A connecting flange 38 extends upwardly from the reinforcement section 24. Connecting flange 38 is a U-shaped circumferential ridge including a first leg 39 which extends from inset wall 36 upwardly and radially outward. Said connecting flange further includes a second leg 41 which extends radially inward from the upper end 43 of said first leg 39. Said second leg 41 is provided with a plurality of access notches 40 therein which are circumferentially aligned in registration above vertical reinforcement ribs 32 and present downwardly inclined surface areas adjacent the outer edge of flange 38. A rim 42 extends upwardly from flange 38 and defines the circular open top of the container 12. Rim 42 comprises a semi-circular shaped bead 44 on the upper extremity thereof, extending radially outward and spaced above the flange 38. An arcuately-shaped locking lip 46 is defined on the opposite extremity of rim 42, interior of the container 12. Bead 44 and locking lip 46 are connected by a substantially flat, inclined sealing surface 48 extending therebetween inside the container 12.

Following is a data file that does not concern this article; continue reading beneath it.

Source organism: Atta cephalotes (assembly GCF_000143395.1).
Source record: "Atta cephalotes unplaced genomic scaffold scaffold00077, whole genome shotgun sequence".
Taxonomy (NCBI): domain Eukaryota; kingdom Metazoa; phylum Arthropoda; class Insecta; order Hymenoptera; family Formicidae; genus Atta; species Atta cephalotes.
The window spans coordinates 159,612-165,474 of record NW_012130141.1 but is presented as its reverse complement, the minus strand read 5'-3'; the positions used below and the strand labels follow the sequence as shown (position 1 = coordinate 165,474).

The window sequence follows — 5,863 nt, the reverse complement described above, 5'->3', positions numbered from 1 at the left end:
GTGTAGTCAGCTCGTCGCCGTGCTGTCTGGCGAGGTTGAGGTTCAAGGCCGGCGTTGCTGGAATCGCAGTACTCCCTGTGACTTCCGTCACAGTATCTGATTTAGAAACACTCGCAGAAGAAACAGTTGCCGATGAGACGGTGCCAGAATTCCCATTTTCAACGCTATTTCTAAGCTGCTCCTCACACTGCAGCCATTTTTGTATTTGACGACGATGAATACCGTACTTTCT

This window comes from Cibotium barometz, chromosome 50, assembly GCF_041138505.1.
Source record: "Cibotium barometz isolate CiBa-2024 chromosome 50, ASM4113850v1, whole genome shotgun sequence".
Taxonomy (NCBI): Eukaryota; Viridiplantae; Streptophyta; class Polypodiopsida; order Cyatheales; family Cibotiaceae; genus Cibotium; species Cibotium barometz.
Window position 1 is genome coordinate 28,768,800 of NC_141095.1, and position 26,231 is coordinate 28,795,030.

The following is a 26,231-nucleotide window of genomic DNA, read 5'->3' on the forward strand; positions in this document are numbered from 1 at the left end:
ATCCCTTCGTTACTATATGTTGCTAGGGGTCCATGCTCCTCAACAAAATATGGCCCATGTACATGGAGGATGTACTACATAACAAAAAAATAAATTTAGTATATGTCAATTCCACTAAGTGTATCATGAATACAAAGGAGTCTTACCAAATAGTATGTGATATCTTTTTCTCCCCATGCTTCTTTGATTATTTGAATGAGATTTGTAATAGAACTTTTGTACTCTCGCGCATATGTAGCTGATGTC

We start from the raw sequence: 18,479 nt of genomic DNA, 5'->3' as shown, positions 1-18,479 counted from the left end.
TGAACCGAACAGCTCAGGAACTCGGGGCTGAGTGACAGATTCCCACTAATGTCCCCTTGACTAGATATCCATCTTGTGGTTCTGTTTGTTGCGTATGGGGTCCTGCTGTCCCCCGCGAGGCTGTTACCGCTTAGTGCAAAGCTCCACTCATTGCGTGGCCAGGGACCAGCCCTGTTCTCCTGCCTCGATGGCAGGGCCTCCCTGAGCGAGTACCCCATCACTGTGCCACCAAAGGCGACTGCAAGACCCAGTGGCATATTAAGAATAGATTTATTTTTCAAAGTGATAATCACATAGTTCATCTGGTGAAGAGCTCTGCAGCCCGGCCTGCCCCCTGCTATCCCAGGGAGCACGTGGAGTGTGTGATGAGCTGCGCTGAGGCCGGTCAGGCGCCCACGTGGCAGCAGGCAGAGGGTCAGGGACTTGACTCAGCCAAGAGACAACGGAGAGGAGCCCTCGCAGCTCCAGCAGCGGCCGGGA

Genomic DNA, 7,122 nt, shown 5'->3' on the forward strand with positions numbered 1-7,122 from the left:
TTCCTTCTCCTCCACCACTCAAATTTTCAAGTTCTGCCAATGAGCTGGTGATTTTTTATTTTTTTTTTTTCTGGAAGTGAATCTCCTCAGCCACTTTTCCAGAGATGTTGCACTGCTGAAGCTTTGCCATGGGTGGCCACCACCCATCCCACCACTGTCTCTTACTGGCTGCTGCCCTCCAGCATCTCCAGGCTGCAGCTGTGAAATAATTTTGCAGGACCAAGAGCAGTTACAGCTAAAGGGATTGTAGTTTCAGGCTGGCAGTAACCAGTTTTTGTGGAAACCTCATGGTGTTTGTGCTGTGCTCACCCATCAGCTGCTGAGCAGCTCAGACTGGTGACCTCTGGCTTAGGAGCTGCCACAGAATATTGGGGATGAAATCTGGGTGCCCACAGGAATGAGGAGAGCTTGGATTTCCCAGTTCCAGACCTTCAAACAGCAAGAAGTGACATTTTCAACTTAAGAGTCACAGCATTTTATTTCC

The lid 14 is formed of flexible thermoplastic material and is provided with a V-shaped stacking groove 50 near the periphery thereof which is adapted to matingly receive the stacking flange 20 when the containers 10 are stacked upon each other. Lid 14 includes a locking channel defined by a pair of spaced legs 52 and 54 adapted to grip and conformingly engage the rim 42 therebetween. The channel includes an interior locking portion 56 defined by interior locking edges which conformingly grip locking lip 46, and an exterior locking portion 58 including exterior locking edges conformingly engaging essentially the entire periphery of the bead 44. Leg 54 is provided with a prying flange 60 which extends radially outward beyond the sidewall 22. Prying flange 60 is spaced slightly above the connecting flange 38 so as to define an access opening between the lid 14 and container 12 at the notch 40. Leg 52 of the lid channel presents an interior wall surface which contacts essentially an entire sealing surface 48, while leg 54 contacts essentially the entire surface area presented by bead 44. Thus, it is apparent that a seal of substantial area is formed between the rim 42 and interlocking peripheral channel defined in lid 14.